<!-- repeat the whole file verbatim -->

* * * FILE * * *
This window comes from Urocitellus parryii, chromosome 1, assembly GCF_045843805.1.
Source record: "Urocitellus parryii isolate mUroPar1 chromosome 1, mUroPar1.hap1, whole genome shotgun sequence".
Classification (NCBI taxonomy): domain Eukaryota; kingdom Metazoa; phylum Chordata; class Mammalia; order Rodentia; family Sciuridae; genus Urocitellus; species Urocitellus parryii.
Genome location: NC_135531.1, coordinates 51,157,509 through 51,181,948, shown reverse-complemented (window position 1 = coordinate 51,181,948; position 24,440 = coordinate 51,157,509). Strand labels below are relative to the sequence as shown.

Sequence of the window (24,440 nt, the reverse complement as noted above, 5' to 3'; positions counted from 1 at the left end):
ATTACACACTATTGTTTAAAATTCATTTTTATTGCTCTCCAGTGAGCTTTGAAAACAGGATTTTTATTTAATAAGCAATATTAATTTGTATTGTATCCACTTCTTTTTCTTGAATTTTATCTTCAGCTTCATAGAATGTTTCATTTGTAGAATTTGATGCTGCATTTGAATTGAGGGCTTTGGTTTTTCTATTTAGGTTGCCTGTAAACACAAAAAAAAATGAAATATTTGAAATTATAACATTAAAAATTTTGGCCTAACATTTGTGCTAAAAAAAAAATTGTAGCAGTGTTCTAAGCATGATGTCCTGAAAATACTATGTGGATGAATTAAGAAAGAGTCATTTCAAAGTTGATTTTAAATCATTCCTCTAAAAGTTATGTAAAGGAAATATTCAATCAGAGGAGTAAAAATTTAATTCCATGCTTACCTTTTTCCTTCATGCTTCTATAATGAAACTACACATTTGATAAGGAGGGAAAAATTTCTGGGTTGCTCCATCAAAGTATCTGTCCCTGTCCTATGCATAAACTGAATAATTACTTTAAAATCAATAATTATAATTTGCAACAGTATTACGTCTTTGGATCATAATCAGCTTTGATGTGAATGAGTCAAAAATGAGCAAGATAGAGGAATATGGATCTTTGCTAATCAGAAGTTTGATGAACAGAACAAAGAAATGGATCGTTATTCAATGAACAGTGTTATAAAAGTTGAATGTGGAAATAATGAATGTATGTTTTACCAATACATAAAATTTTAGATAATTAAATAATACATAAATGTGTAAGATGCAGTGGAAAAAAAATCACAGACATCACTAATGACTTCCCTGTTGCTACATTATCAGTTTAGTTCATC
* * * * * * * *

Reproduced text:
This window comes from Urocitellus parryii, chromosome 1, assembly GCF_045843805.1.
Source record: "Urocitellus parryii isolate mUroPar1 chromosome 1, mUroPar1.hap1, whole genome shotgun sequence".
Classification (NCBI taxonomy): domain Eukaryota; kingdom Metazoa; phylum Chordata; class Mammalia; order Rodentia; family Sciuridae; genus Urocitellus; species Urocitellus parryii.
Genome location: NC_135531.1, coordinates 51,157,509 through 51,181,948, shown reverse-complemented (window position 1 = coordinate 51,181,948; position 24,440 = coordinate 51,157,509). Strand labels below are relative to the sequence as shown.

Sequence of the window (24,440 nt, the reverse complement as noted above, 5' to 3'; positions counted from 1 at the left end):
ATTACACACTATTGTTTAAAATTCATTTTTATTGCTCTCCAGTGAGCTTTGAAAACAGGATTTTTATTTAATAAGCAATATTAATTTGTATTGTATCCACTTCTTTTTCTTGAATTTTATCTTCAGCTTCATAGAATGTTTCATTTGTAGAATTTGATGCTGCATTTGAATTGAGGGCTTTGGTTTTTCTATTTAGGTTGCCTGTAAACACAAAAAAAAATGAAATATTTGAAATTATAACATTAAAAATTTTGGCCTAACATTTGTGCTAAAAAAAAAATTGTAGCAGTGTTCTAAGCATGATGTCCTGAAAATACTATGTGGATGAATTAAGAAAGAGTCATTTCAAAGTTGATTTTAAATCATTCCTCTAAAAGTTATGTAAAGGAAATATTCAATCAGAGGAGTAAAAATTTAATTCCATGCTTACCTTTTTCCTTCATGCTTCTATAATGAAACTACACATTTGATAAGGAGGGAAAAATTTCTGGGTTGCTCCATCAAAGTATCTGTCCCTGTCCTATGCATAAACTGAATAATTACTTTAAAATCAATAATTATAATTTGCAACAGTATTACGTCTTTGGATCATAATCAGCTTTGATGTGAATGAGTCAAAAATGAGCAAGATAGAGGAATATGGATCTTTGCTAATCAGAAGTTTGATGAACAGAACAAAGAAATGGATCGTTATTCAATGAACAGTGTTATAAAAGTTGAATGTGGAAATAATGAATGTATGTTTTACCAATACATAAAATTTTAGATAATTAAATAATACATAAATGTGTAAGATGCAGTGGAAAAAAAATCACAGACATCACTAATGACTTCCCTGTTGCTACATTATCAGTTTAGTTCATC